Facing a worsening nurse shortage, schools lack resources to graduate more

There are 4 comments on the May 12, 2008, www.lohud.com story titled Facing a worsening nurse shortage, schools lack resources to graduate more. In it, www.lohud.com reports that:

A construction worker, a medical secretary, a computer programmer, a firefighter and a pharmaceutical salesman all have something in common - they want to be nurses...

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JAM

Indianapolis, IN

#21 May 13, 2008
Don Joe wrote:
<quoted text>
Although I agree with most of what you say, many young people don't bother with education to become engineers for example because even if they did, there would probably be no jobs for them anyway. They they would have to pay outrageous sums for that education from the meager wages they get at fast food service.
Precisely. I did myself what I thought was a favor, and went to one of those vo-tech schools to learn medical coding. After $8000, which will be $11000 before the student loan is paid off, the only ICD-9 codes I see are the ones that come on the orders I look at when I REGISTER PATIENTS for MRI's, CT's, and US's. It was the only job available that I could take to MAYBE start earning a better living and eventually start paying back that loan, but it sure isn't $15/hr as a coder.

These Vo-Tech schools need to lose some of their accreditations because they're allowed to LIE about what they can help you accomplish in a short period of time. Where I went to school, the only thing necessary to qualify to GO to that school was a pulse and the ability to sign your name on a dotted line. If you can get student loans, forget it, they'll take you! Doesn't matter if you are able to sit still long enough to get through a class or keep your mouth shut for awhile so someone else can learn! They don't even require APTITUDE. Just come on in and you, too, will be able to earn $18/hr as a coder. Yea, right. The ironic thing is that I probably could, but by the time I get my CPC certification through the AAPC or AHIMA, I'll be an old woman. And even THEN, I'll be fighting the hundreds of other (younger)applicants to these kinds of jobs.

“It's a Brand New Day”

Since: Feb 06

New Rochelle

#22 May 13, 2008
It is a crime what has happened to nursing, but there is much balony being thrown her.

We have always had nurses from foreign lands in ht e US.

German and Irish nurses have set the standards in American nursing for years.

We have had both filipino and Jamaican nurses practicing for decades here. They are wondrful and caring nurses

The real problem, as I see it, is the hospitals, and insurance companies. The hospitals just do not want to payt full time nurses, They fill their schedules with per-diems, who have no ownership relationship with their floors and stations, or lower oders of health workers they can pay less..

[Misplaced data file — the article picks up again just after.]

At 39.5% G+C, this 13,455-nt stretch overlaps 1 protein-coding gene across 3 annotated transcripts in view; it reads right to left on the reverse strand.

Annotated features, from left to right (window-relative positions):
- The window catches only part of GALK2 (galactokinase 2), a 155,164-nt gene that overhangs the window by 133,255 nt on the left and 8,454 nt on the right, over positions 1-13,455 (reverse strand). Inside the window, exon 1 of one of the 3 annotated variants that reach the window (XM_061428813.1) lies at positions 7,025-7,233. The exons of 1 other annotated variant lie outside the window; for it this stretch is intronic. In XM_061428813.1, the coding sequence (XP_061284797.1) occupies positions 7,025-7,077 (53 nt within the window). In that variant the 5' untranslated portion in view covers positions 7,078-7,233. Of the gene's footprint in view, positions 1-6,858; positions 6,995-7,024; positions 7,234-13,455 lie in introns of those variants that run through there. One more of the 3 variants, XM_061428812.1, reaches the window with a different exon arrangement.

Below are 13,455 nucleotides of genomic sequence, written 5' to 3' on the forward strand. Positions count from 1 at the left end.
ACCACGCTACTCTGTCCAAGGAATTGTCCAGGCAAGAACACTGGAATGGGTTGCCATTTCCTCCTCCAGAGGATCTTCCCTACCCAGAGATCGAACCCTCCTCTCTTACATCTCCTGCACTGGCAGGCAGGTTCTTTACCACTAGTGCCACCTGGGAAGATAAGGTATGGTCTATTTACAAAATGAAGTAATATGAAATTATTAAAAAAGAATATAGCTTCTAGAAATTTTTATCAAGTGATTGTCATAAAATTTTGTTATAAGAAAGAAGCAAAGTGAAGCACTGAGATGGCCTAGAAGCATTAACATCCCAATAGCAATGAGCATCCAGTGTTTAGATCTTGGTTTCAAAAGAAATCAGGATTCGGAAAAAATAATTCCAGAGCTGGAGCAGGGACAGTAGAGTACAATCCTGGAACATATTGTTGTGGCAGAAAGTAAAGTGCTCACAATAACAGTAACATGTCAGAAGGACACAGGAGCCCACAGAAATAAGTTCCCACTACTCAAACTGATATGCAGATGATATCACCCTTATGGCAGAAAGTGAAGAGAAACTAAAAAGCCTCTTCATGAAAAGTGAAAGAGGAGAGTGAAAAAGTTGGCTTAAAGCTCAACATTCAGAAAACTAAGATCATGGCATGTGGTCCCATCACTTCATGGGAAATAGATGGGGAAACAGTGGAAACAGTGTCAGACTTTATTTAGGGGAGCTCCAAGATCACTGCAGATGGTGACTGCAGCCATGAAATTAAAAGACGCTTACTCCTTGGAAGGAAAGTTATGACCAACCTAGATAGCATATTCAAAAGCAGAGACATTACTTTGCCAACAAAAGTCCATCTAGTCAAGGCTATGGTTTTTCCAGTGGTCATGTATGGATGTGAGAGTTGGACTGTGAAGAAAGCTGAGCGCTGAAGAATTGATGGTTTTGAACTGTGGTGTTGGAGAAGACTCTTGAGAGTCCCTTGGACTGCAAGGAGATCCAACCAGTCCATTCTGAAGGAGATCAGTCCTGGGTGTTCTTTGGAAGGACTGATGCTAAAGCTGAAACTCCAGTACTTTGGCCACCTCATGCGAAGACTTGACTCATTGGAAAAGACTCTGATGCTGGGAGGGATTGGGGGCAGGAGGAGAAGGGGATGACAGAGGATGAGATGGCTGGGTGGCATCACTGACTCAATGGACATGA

The insurance copanies are dictating funding, and will not value the necessary quality nursing brings to health care. So, we see fewer and fewer RN's practicing full-time nursing. Many basic taske are done by lower order nurses, or aides.

Needless to say, the doctors still have not gotten over themselves.

Other true strains here are that nurses do less. Part of that is because of the way their work is structured, Many nurses are on an up-escalator, and actually expect to work behind a desk, and not get their shoes bloody.

Love to all nurses.
disgusted RN

Willingboro, NJ

#23 Jun 19, 2008
In case no one noticed .Most decent paying jobs are gone from this country thanks to globalization. liveable wage seekers do not make good nurses and quickly quit or are out of the profession asap.Nursing is hard work and the profession no longer enjoys the respect it once had.
melissaplexy

Cohasset, MA

#24 Jul 14, 2008
Peaty wrote:
The nursing schools pass you if you are young, look good in clinical, and have a movie star smile. Good grades, maturity ( age -54), patient skills/compassion, and intelligence have no bearing on the outcome.
Not so......nursing schools do not just pass you. Because of the shortage of nursing professors, students with high GPA's compete for positions in clinical training where the ratio of students applying is 4x the number of positions. The pre-med classes are rigorous and must be completed with high scores to apply. I attend a 4 year state college and they are not pumping out ill-trained nurses. Of course, compassion can not be easily tested and if you have none you don't belong in this profession. I have not stood beside a student that was not intelligent and compassionate.....perhaps you should research this subject further before you make insulting remarks.

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